Monday, October 11, 2010

Am I Racist?

I was back in Dublin over the weekend there, and while walking up O'Connell street a little incident occurred that taught me a lot about how the human mind works - or at least how my mind works. For those of you who don't know, O'Connell Street is the "Main Street" in Dublin, sort of like the Irish Champs Elyseé - although I don't think the Champs has an Ann Summers outlet, or Supermacs. In other words, O'Connell Street is where the ridiculously grandiose rubs shoulders with greasy tack.

It was realtively early on Saturday morning, but there was a fair smattering of people walking about, looking in the shops etc. About five metres in front of me, an old woman was shuffling along, wearing one of those all-enveloping blue rain-coats beloved of Irish grannies. As said granny struggled along the footpath, she passed a young Roma woman, babe in arms, whose free hand was extended to each passing pedestrian in turn, begging them for spare change (I know, I know, can I really be sure she was a Roma? Isn't that just a tired stereotype, the Roma beggar? Maybe she was an investment banker who begs as a hobby on the weekend? For the purposes of this post, just take my word for it in any event.)

When this young woman caught sight of the shuffling granny, she made a bee-line for her. Nothing strange there, she attempted to intercept everyone who passed her by. But not only did she ask the granny for money - she began to follow her, pulling on her sleeve, and traipsing after her for a good 10 metres along the path. Remember, this granny was not hugely agile, it took her a long time to cover those 10 metres! And all the while, she had the beggar in tow.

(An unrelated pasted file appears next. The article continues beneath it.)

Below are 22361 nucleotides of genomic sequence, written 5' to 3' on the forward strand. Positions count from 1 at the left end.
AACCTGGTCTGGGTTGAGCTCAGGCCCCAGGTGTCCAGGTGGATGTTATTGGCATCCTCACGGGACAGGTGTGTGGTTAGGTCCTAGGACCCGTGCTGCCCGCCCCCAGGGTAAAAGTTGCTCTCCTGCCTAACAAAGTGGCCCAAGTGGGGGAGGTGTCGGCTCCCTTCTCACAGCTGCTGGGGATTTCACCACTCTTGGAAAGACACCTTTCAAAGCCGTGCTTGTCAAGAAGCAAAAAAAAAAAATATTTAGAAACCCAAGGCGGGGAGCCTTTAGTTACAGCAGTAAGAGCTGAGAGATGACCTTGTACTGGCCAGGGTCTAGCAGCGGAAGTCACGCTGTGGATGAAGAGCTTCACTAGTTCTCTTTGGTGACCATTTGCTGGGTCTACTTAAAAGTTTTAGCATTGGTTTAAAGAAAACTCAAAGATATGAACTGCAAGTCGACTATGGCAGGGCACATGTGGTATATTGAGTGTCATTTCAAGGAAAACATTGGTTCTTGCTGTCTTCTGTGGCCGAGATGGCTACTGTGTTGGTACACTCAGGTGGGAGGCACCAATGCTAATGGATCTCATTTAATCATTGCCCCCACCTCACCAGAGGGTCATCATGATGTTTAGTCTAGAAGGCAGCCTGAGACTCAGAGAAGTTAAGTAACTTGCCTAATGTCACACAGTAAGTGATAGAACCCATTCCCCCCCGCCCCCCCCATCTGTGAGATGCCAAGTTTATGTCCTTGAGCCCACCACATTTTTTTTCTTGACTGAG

Eventually, the pensioner ground to a halt and, defeated by the harassment, produced a purse from her handbag, ready to offer up a few coins in exchange for some peace. I contemplated stepping in or telling the beggar off - but I'm ashamed to say, my middle-class mind was immediately seized both by a ridiculous sense of liberal guilt (after all, why should I feel any guily? I had no problem with the race of the beggar - merely the harassment to which she subjected said granny) and by the usually intense Irish middle class fear of causing a scene (what if people start looking?!).

While I was wrestling with my own moral cowardice, a young woman stepped in, placed her hand gently on granny's shoulder, and quite politely told the beggar to go away. I applaud her dignified, quiet heroism, and am frankly still ashamed of the lack of backbone I displayed. As I retreated from the scene of my defeat, I began wondering how things would have played out had the aggressor not been Roma - would I have intervened if the beggar had been just another homeless Irish person? Would I have stepped in if the beggar had been an Irish Traveller?